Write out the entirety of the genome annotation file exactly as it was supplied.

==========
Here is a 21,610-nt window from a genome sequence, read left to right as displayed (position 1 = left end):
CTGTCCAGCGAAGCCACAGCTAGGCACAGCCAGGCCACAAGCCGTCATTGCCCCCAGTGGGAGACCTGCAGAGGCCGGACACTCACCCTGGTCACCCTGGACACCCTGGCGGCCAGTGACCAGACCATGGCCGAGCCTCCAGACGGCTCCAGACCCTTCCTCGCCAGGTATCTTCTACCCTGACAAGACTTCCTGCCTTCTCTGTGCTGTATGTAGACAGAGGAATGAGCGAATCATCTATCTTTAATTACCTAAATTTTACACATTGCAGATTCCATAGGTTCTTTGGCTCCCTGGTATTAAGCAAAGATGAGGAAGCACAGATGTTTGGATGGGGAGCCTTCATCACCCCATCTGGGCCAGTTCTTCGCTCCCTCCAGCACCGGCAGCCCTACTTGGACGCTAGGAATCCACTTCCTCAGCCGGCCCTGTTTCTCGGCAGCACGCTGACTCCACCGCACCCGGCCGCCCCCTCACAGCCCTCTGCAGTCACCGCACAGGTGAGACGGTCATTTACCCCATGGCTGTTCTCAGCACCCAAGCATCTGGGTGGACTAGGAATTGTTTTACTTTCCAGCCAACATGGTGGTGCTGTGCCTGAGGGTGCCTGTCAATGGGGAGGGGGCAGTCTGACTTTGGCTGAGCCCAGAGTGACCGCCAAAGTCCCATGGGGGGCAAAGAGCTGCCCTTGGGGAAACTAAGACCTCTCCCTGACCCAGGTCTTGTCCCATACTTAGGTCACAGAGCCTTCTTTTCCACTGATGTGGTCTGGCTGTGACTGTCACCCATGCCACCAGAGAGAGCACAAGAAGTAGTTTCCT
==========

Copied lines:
Here is a 21,610-nt window from a genome sequence, read left to right as displayed (position 1 = left end):
CTGTCCAGCGAAGCCACAGCTAGGCACAGCCAGGCCACAAGCCGTCATTGCCCCCAGTGGGAGACCTGCAGAGGCCGGACACTCACCCTGGTCACCCTGGACACCCTGGCGGCCAGTGACCAGACCATGGCCGAGCCTCCAGACGGCTCCAGACCCTTCCTCGCCAGGTATCTTCTACCCTGACAAGACTTCCTGCCTTCTCTGTGCTGTATGTAGACAGAGGAATGAGCGAATCATCTATCTTTAATTACCTAAATTTTACACATTGCAGATTCCATAGGTTCTTTGGCTCCCTGGTATTAAGCAAAGATGAGGAAGCACAGATGTTTGGATGGGGAGCCTTCATCACCCCATCTGGGCCAGTTCTTCGCTCCCTCCAGCACCGGCAGCCCTACTTGGACGCTAGGAATCCACTTCCTCAGCCGGCCCTGTTTCTCGGCAGCACGCTGACTCCACCGCACCCGGCCGCCCCCTCACAGCCCTCTGCAGTCACCGCACAGGTGAGACGGTCATTTACCCCATGGCTGTTCTCAGCACCCAAGCATCTGGGTGGACTAGGAATTGTTTTACTTTCCAGCCAACATGGTGGTGCTGTGCCTGAGGGTGCCTGTCAATGGGGAGGGGGCAGTCTGACTTTGGCTGAGCCCAGAGTGACCGCCAAAGTCCCATGGGGGGCAAAGAGCTGCCCTTGGGGAAACTAAGACCTCTCCCTGACCCAGGTCTTGTCCCATACTTAGGTCACAGAGCCTTCTTTTCCACTGATGTGGTCTGGCTGTGACTGTCACCCATGCCACCAGAGAGAGCACAAGAAGTAGTTTCCT